Columbus’s voyage of discovery inaugurated a series of developments that would have vast consequences for both the Old World and the New.
It transformed the diets of both the eastern and western hemispheres, helped initiate the Atlantic slave trade, spread diseases that had a devastating impact on Indian populations, and led to the establishment of European colonies across the Western Hemisphere.
The pioneer in European expansion was tiny Portugal, which, after 1385, was a united kingdom, and, unlike other European countries, was free from internal conflicts.
Portugal focused its energies on Africa’s western coast.
It was Spain that would stumble upon the New World.
Columbus underestimated the circumference of the earth by one-fourth and believed he could reach Japan by sailing 2,400 miles west from the Canary Islands.
Until his death in 1506 he insisted that he had reached Asia.
But he quickly recognized that the new lands could be a source of wealth from precious minerals and sugar cane. Relations between the French and Indians were less violent than in Spanish or English colonies.
In part, this reflected the small size of France’s New World population, totaling just 3,000 in 1663.
Virtually all these settlers were men–mostly traders or Jesuit priests–and many took Indian wives or concubines, helping to promote relations of mutual dependency.
Common trading interests also encouraged accommodation between the French and the Indians.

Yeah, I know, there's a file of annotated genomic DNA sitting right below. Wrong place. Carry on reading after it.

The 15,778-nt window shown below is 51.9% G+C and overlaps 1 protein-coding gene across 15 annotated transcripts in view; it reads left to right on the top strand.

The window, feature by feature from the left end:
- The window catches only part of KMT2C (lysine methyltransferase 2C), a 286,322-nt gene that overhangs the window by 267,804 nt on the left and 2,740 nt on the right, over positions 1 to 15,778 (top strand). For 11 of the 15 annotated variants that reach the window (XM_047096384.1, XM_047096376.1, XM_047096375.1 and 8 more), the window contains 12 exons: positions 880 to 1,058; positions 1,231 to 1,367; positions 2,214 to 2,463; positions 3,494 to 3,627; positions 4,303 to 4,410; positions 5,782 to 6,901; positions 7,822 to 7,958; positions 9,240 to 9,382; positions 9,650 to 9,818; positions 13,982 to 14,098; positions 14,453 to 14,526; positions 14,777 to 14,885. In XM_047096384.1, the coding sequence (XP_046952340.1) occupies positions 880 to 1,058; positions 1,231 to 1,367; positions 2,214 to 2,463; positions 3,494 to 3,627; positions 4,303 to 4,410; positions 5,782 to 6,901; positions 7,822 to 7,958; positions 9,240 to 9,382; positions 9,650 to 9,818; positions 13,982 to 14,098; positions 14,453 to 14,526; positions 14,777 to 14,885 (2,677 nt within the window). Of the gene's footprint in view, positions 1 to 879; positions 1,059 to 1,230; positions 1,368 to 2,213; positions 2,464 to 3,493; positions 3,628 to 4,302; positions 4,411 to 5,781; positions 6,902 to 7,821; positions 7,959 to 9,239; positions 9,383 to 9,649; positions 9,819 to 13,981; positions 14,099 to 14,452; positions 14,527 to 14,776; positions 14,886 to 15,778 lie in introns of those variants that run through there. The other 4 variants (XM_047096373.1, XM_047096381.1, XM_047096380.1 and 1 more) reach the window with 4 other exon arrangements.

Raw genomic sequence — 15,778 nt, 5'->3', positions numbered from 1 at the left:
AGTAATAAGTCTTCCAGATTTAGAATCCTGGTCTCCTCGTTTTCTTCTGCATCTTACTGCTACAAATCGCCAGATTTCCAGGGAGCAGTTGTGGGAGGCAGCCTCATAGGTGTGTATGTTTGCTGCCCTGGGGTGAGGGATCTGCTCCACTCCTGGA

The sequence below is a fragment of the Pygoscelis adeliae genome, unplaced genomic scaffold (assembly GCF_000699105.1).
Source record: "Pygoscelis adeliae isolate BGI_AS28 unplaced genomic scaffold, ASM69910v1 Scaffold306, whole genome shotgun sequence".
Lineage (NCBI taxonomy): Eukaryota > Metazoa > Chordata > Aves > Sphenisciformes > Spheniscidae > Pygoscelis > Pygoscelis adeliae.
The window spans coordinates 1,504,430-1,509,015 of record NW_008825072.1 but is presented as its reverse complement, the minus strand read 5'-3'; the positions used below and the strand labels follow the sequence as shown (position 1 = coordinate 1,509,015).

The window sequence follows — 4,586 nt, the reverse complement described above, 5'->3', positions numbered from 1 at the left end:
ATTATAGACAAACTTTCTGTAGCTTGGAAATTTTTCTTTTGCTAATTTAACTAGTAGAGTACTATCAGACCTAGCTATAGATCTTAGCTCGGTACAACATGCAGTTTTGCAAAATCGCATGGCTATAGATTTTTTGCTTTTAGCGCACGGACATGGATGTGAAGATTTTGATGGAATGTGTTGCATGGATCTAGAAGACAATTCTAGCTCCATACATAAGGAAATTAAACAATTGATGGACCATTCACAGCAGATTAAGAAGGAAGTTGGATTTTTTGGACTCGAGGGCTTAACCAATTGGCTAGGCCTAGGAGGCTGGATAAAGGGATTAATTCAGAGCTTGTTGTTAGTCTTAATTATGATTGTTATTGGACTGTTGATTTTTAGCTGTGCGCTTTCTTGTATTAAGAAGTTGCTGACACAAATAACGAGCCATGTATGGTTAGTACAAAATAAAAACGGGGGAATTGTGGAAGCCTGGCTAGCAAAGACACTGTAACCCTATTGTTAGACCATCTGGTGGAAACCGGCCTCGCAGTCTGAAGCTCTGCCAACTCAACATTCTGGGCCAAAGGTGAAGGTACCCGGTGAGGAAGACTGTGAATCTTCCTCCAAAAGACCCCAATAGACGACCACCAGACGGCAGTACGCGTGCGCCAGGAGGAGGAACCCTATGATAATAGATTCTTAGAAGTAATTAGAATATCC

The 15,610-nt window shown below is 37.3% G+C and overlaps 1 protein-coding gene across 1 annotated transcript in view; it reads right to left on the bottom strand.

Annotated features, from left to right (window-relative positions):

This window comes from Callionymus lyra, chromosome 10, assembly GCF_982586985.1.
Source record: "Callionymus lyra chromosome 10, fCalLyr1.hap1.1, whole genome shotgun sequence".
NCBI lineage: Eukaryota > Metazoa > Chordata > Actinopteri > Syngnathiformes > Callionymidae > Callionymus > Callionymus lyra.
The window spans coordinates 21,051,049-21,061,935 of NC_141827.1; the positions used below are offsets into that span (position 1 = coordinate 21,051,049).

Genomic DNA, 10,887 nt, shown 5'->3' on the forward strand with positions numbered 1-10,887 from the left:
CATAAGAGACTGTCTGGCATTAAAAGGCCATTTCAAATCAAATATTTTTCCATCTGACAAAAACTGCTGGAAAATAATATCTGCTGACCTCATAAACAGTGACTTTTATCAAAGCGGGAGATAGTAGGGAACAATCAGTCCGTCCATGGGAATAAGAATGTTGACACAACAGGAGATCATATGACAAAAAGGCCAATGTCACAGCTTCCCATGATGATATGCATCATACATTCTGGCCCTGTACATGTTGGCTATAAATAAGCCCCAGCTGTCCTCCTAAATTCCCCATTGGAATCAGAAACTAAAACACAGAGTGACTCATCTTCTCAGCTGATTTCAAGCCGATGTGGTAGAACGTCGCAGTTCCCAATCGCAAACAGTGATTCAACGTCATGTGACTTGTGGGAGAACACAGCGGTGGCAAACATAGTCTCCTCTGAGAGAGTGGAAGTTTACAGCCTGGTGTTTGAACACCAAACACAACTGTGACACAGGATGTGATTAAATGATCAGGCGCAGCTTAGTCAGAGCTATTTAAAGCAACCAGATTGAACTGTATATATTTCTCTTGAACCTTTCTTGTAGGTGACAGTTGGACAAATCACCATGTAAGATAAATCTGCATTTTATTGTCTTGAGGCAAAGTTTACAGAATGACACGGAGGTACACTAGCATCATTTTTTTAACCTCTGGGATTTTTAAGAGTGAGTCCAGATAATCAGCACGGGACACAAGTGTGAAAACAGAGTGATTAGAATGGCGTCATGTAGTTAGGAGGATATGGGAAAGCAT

Missionary activities, too, proved somewhat less divisive in New France than in New Mexico or New England, since France’s Jesuit priests did not require them to immediately abandon their tribal ties or their traditional way of life.
By 1700, Britain’s North American colonies differed from England itself in the population growth rate, the proportion of white men who owned property and were able to vote, as well as in the population’s ethnic and religious diversity.
The early and mid-18th century brought far-reaching changes to the colonies, including a massive immigration, especially of the Scots-Irish; the forced importation of tens of thousands of enslaved Africans; and increasing economic stratification in both the northern and southern colonies.
A series of religious revivals known as the Great Awakening helped to generate an American identity that cut across colony lines.
The French colonial administration did create a network of roads and a mobile health system in Ubangi-Shari to fight disease, and Roman Catholic churches set up schools and medical clinics.
However, the French also used the Central Africans for forced labour to increase the cultivation of cotton and coffee, as well as of food crops to supply French troops and labour crews.
The French conscripted Central Africans and sent them to southern Congo to construct the Congo-Ocean Railway, which linked Congo to Pointe-Noire. During World War II French Gen.
Charles de Gaulle called on the residents of the colonial territories to help fight the Germans, and 3,000 responded from Central Africa.
After the war these troops returned to their homeland with a new sense of pride and a national, rather than ethnic, identity.
After the war de Gaulle organized the French Union and created new local assemblies—consisting of French colonists and a handful of Africans—with regional political representatives.
In November 1946 Barthélemy Boganda became the first Central African elected to the French National Assembly.